The Warroad company wants to parlay its expertise in fiberglass windows and doors into siding, mostly for the home market.
The Marvin Companies on Monday took advantage of a non-game day at Target Field to use a VIP club at the ballpark for its official launch of a new building product that marks the manufacturer's first expansion beyond windows and doors.
The product, called Apex, uses Ultrex, a patented super-tough fiberglass material that Warroad, Minn.-based Marvin already uses for its Integrity and Infinity brand windows. The 98-year-old company still makes wood and clad wood windows and doors but expanded into fiberglass about 20 years ago.
Unlike fiberglass siding panels produced by other companies, mostly for farm buildings, Marvin said Apex is the first fiberglass siding that can be installed on a house in overlapping boards that look like traditional siding.
About 200 area building professionals gathered in the Champions Club, a plush venue tucked just behind the new ballpark's home plate. They chowed on prime rib and prosciutto-wrapped asparagus, saw the new product and visited with Marvin officials, celebrity home improvement expert Lou Manfredini, and Brad Hanson, whose Hanson Building Materials of Ramsey is currently the only Apex distributor.
Marvin plans to roll the product out gradually nationwide. It now has about 4,500 retail dealers for its windows and doors. President Susan Marvin said it won't use the same dealer network for Apex but instead will partner with distributors like Hanson that specialize in siding.
Susan Marvin said the new siding is part of a larger strategy to leverage the company's brand name into a range of building products. She declined to say what they might be but said they would be geared to the upper tier of the building supply market.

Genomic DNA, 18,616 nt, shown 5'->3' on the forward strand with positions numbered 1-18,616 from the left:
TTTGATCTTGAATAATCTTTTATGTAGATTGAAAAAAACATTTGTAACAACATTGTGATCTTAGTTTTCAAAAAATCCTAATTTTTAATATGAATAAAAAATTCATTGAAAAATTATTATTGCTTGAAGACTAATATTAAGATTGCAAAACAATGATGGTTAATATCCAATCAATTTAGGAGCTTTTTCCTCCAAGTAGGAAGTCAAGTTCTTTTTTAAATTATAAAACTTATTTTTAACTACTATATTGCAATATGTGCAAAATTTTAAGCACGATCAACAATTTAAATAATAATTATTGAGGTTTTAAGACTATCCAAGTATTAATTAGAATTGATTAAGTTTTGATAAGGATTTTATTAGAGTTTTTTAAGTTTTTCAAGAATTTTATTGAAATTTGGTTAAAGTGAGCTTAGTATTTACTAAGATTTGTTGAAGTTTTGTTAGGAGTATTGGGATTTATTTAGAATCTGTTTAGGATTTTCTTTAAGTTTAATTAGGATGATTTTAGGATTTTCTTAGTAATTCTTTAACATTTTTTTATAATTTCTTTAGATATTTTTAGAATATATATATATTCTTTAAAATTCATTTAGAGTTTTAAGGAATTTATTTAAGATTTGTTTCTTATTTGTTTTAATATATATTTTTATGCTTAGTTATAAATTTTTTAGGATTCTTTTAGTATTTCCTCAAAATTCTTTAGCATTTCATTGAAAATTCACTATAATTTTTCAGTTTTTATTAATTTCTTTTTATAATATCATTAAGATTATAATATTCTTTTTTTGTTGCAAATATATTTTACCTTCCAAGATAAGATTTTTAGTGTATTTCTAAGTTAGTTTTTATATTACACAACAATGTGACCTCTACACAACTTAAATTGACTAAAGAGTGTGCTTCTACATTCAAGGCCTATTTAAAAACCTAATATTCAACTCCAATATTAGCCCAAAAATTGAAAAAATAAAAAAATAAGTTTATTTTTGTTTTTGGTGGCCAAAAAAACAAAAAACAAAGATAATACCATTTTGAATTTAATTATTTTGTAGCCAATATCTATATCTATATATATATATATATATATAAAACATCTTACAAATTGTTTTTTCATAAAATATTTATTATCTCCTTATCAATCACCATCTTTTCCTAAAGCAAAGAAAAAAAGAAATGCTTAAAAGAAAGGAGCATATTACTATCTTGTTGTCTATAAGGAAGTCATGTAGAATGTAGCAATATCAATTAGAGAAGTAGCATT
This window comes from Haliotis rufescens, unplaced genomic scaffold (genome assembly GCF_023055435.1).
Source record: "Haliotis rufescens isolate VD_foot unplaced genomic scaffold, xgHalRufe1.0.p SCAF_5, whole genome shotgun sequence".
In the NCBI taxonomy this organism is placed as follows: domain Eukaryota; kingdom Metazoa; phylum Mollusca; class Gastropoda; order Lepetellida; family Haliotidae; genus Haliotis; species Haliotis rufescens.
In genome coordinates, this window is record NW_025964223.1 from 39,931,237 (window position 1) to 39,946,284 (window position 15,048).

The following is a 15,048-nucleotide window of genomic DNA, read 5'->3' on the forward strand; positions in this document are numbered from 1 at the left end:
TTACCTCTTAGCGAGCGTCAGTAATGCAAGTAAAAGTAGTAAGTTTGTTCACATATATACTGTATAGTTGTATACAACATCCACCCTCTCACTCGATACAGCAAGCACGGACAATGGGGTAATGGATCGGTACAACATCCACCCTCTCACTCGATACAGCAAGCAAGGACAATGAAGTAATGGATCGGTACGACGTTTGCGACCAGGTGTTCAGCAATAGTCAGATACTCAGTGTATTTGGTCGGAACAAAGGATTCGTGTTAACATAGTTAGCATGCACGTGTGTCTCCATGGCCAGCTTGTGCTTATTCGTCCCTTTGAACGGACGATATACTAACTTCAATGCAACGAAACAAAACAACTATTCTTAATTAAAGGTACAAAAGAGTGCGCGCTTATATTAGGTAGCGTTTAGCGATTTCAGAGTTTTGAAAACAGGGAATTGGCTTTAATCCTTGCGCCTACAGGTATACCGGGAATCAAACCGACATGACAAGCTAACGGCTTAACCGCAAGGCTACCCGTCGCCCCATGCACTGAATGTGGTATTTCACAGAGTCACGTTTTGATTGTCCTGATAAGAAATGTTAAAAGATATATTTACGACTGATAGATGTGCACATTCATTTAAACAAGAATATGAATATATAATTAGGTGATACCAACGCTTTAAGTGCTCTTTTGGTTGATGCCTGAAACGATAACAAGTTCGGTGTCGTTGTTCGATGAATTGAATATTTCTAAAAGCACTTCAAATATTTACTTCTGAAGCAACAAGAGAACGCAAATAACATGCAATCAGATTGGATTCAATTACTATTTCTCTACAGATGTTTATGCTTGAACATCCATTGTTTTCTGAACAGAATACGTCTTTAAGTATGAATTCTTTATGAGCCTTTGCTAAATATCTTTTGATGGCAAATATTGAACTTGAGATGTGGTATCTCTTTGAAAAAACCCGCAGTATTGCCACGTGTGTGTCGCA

Marvin also isn't daunted by bringing out the new product even as the home building market remains far off its peak from a few years ago.
"We actually think the timing is perfect," she said. "Contractors are looking for ways to differentiate themselves from their competitors. People who are buying or remodeling homes are looking for value, and by that I don't mean something at the lowest price."
Recent figures on housing starts and sales of construction supplies indicate the home building market finally may be turning up. Chicago-based McGraw-Hill Construction has reported a 35 percent increase in the dollar value of residential construction contracts nationwide for the 12-months ended March 31 compared to the same period a year earlier. McGraw-Hill has estimated that single-family housing starts will rise 32 percent this year, the first increases since 2004.
Meanwhile, the U.S. Commerce Department recently reported that sales of building supplies were a major reason overall retail sales rose nearly 7 percent in March.
One reason is thought to be a surge of home buying sparked by the recently expired tax credit program that gave new and repeat home buyers up to $8,000.
Like many companies, Marvin has felt the impact of the downturn in home and commercial construction. But instead of laying people off, it chose to reduce workers' hours at some facilities to cut costs. Susan Marvin said sales of all it window and door brands are up so far this year, and the company recently increased the workweek in Warroad to 35 hours.
The siding will be manufactured at Marvin's facility in Fargo, where it now has about 220 employees. Susan Marvin said that so far the new product hasn't resulted in increased hiring at the facility.
Marvin claims the new product has several features that give it an edge over traditional wood or vinyl siding. It has a durable finish that's integrated into the material that is four times thicker than paint, making it highly resistant to fading and chipping. It has a built-in water management system that makes it less susceptible to mold or rot and is relatively light, which makes it easier to install. Another plus -- it's so tough bugs and rodents can't nibble at it.
The company wouldn't disclose specifics on pricing. Hanson revealed only that it's at the upper end of the market -- less expensive than brick, but more expensive than vinyl.
Susan Feyder • 612-673-1723